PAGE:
Spate of bridge strikes leads to warning over risk of ‘catastrophic accident’ on UK railways

Network Rail chair Sir Peter Hendy has warned of the possibility of a “catastrophic accident” on the UK’s rail network, following a spate of bridge strikes in recent days. Hendy’s warning comes after a number of recent rail bridge strikes across the country, which have highlighted the scale of the challenge posed to Network Rail. On Tuesday (31 August) alone, there were nine collisions.

Bridges were hit in Romsey, Luton, Marston East, Earley, Ulverston, Redhill, Coton, Darlington and Cadwell. In Romsey, Network Rail said that trains were unable to run “for a short time” while engineers checked the bridge between Redbridge and Romsey stations after it was hit by a lorry. No damage was found but Network Rail emphasised that drivers should “always know the height and width restrictions of their vehicle before passing under a railway bridge”.

Tuesday’s incidents followed a separate bridge strike in Plymouth on Monday where a bridge was hit by a Tesco lorry. This led to trains being stopped on the line between western Devon, Cornwall and the rest of the UK. The lorry was removed on Tuesday afternoon, but Network Rail said “huge cracks have developed” after the crash and disruption is expected until the weekend.

?We’re sorry if you’ve been affected by train disruption in the south west today.

?Here’s a quick video showing how we got here… ?…And how we’ll get trains services running again now the lorry has been removed.@GWRHelp @CrossCountryUK @nationalrailenq @BBCTravelSW — Network Rail Western (@networkrailwest) August 31, 2021

Meanwhile, roads and rail services in Mid Wales were disrupted on Wednesday morning after a tipper truck struck a railway bridge.

The accident closed the A487 on the outskirts of Machynlleth, forcing buses to amend routes and motorists to make long diversions. Rail services were also disrupted whilst specialist engineers inspected the bridge for damage. Network Rail chair Sir Peter Hendy told NCE that bridge strikes could lead to a “catastrophic” accident on the nation’s railways.

“A lorry or bus hitting a railway bridge isn’t an accident,” he said. “It’s a failure of professional operators and drivers to properly plan their routes and know the height of their vehicles, and can cause fatalities and serious injuries for road users, delays for both road and rail travellers, and could cause a catastrophic railway accident.” According to Hendy, Network Rail has “done a lot of work” with its transport partners to tackle the problem – through education, engineering, enablement and enforcement – but “more can and needs to be done”. He added: “Network Rail looks to recover the entire cost of such incidents from operators and drivers, and also reports all of them to the Traffic Commissioners for consideration of enforcement and licence revocation.”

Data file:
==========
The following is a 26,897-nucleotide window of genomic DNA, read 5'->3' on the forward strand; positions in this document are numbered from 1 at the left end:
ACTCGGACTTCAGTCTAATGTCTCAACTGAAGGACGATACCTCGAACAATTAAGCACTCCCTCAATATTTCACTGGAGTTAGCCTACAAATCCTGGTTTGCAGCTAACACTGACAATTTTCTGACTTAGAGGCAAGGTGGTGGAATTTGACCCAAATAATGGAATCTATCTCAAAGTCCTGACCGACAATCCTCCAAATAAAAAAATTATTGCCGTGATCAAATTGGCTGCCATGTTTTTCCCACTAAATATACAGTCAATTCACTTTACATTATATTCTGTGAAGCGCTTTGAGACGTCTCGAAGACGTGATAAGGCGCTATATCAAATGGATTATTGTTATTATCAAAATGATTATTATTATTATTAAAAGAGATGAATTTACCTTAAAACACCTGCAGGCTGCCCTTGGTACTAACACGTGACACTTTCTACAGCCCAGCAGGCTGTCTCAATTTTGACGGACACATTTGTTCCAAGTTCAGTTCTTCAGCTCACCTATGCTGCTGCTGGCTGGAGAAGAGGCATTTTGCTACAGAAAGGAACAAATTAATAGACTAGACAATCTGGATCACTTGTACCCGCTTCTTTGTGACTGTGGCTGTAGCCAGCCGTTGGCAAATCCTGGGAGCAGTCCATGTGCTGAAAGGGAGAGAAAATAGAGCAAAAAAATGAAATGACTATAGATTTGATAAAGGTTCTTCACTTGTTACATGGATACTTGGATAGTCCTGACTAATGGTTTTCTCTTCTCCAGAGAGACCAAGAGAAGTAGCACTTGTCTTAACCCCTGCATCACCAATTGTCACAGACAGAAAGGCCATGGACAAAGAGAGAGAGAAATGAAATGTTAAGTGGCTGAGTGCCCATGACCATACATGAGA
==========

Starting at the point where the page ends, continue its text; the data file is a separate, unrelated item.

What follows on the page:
RAC Foundation director Steve Gooding said the number of bridge strikes “has remained stubbornly high for the past couple of decades”, at around 1,700 to 2,000 per year. “While responsibility must ultimately fall on drivers, companies also have a duty to ensure those using their vehicles – especially lorries and buses – are adequately prepared for the type of trips they will be making and the hazards they will be encountering,” he said. “Aside from the risk to health and the inevitable congestion and delays, there is a financial bill to be paid which in most cases will be settled by the taxpayer or all drivers through their insurance premiums.”

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